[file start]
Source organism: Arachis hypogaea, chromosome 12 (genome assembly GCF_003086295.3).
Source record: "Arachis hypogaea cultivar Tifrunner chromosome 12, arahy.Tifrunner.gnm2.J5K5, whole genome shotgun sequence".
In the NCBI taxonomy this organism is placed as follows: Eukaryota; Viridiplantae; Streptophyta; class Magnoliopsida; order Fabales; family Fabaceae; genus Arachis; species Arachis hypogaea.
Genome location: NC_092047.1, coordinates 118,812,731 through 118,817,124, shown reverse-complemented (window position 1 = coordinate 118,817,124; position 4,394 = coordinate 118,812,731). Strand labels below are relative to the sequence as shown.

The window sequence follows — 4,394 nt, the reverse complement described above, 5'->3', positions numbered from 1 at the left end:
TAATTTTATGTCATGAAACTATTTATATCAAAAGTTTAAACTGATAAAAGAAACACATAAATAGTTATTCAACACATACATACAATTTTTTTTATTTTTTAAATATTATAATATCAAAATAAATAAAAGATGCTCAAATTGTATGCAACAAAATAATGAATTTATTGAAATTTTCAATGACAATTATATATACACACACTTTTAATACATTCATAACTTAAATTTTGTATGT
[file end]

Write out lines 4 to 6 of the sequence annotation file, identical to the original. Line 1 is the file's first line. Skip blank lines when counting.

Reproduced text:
Genome location: NC_092047.1, coordinates 118,812,731 through 118,817,124, shown reverse-complemented (window position 1 = coordinate 118,817,124; position 4,394 = coordinate 118,812,731). Strand labels below are relative to the sequence as shown.

The window sequence follows — 4,394 nt, the reverse complement described above, 5'->3', positions numbered from 1 at the left end:
TAATTTTATGTCATGAAACTATTTATATCAAAAGTTTAAACTGATAAAAGAAACACATAAATAGTTATTCAACACATACATACAATTTTTTTTATTTTTTAAATATTATAATATCAAAATAAATAAAAGATGCTCAAATTGTATGCAACAAAATAATGAATTTATTGAAATTTTCAATGACAATTATATATACACACACTTTTAATACATTCATAACTTAAATTTTGTATGT